Grant married William B. Harris, an editor with Fortune Magazine in 1939. Grant and Harris moved from Manhattan to Litchfield, Connecticut where they established White Flower Farm. Harris called Grant "one of the first real women’s liberationists." In 1943 she wrote an article, Confession of a Feminist, for the American Mercury. The article began: "It must be true I’m a feminist, for all my friends say so." Once again she refused to take her husband's name: "Women can change their names as often as they change husbands, but let one of them want to keep her original name while making the husband-change-overs and she causes quite a stir. It comes as a complete surprise that she might have a deep attachment for the only thing she has worn continuously from birth.

Grant published a memoir about Harold Ross called Ross, The New Yorker and Me (1968). Some mutual friends objected to the harsh treatment of Ross. A critic for Harper’s Magazine argued: "In spite of the fact that Miss Grant made her living for many years by writing, there is very little literary quality - nor even perception".

Jane Grant died of cancer on 18th March, 1972. Upon his death in 1981, William B. Harris left a $3.5 million bequest in her name to the Center for Study of Women in Society at the University of Oregon.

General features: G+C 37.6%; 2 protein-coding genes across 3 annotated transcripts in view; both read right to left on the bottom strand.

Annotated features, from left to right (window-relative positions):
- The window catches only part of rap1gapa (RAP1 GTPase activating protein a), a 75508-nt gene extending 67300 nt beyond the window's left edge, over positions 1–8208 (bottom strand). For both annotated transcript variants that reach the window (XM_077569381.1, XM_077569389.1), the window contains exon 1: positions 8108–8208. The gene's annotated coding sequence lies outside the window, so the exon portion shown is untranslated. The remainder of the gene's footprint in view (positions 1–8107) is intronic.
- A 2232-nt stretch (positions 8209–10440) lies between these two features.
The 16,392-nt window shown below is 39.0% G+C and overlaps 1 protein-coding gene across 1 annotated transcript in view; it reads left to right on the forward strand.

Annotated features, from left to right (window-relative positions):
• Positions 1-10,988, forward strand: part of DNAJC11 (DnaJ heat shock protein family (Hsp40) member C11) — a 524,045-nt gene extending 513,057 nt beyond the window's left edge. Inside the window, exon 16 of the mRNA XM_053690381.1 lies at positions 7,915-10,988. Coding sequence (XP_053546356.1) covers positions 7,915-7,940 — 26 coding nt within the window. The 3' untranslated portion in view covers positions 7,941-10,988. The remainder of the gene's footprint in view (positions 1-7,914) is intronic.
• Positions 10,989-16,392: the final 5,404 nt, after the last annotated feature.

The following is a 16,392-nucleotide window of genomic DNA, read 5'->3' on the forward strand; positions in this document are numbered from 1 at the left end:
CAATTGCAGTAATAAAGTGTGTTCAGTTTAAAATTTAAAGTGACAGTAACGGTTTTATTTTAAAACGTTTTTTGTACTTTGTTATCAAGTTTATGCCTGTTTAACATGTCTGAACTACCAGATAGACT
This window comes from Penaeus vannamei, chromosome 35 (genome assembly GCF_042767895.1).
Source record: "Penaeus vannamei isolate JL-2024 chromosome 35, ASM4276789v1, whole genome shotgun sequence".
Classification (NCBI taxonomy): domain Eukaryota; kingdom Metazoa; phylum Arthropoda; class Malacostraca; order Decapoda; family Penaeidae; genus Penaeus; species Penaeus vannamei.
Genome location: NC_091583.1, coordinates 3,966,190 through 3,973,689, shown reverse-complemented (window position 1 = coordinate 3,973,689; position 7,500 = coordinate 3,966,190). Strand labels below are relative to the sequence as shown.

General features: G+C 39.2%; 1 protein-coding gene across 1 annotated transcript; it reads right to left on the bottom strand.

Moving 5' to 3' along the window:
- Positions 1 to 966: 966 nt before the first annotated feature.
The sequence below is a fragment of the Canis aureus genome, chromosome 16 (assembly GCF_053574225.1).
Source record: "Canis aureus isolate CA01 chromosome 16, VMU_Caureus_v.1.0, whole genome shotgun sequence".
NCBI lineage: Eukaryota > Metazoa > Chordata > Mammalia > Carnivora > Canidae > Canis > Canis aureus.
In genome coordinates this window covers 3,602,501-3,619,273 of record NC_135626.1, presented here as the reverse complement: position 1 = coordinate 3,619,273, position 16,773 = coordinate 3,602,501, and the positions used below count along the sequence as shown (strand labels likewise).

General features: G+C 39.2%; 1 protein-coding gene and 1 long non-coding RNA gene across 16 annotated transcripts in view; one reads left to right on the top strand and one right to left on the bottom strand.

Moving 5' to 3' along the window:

Our records are filled with the accounts of women who ventured into this work or that, leaving the familiar path where women have become more or less formidable competitors of men.... In fact, so searching has been women’s interest in the professions hitherto unknown to them, that there remains now only a few unchallenged for the pioneer spirit.

Jane Grant married Ross, and was back at her old job of society reporter on the New York Times. This quartet, with John Peter Toohey, augmented by Hawley Truax, another Stars and Striper, became daily frequenters of a corner table. By 1920 the expansion of the group had caused Case to reserve for its members the big round table at the rear of the larger dining room, which, because its habitues enjoyed one another's company so much, soon provoked envy and often malicious slander among outsiders who could not tolerate its gaiety. By 1921 the fellowship of the Round Table had burst into full flower. Its members, besides those already named, included: Brock Pemberton, about to produce the brilliant comedy Enter Madame; Murdock, his brother; beautiful Peggy Wood, whose voice was making her internationally known in musical plays; John V. A. Weaver, the poet, whom Peggy later married; Margaret Leech, fresh from Vassar, soon to be collaborating with Heywood Broun on their biography of Anthony Comstock; Kate Sproehnle, an attractive freelance journalist; Frank Sullivan, the humorist, and Ruth Hale.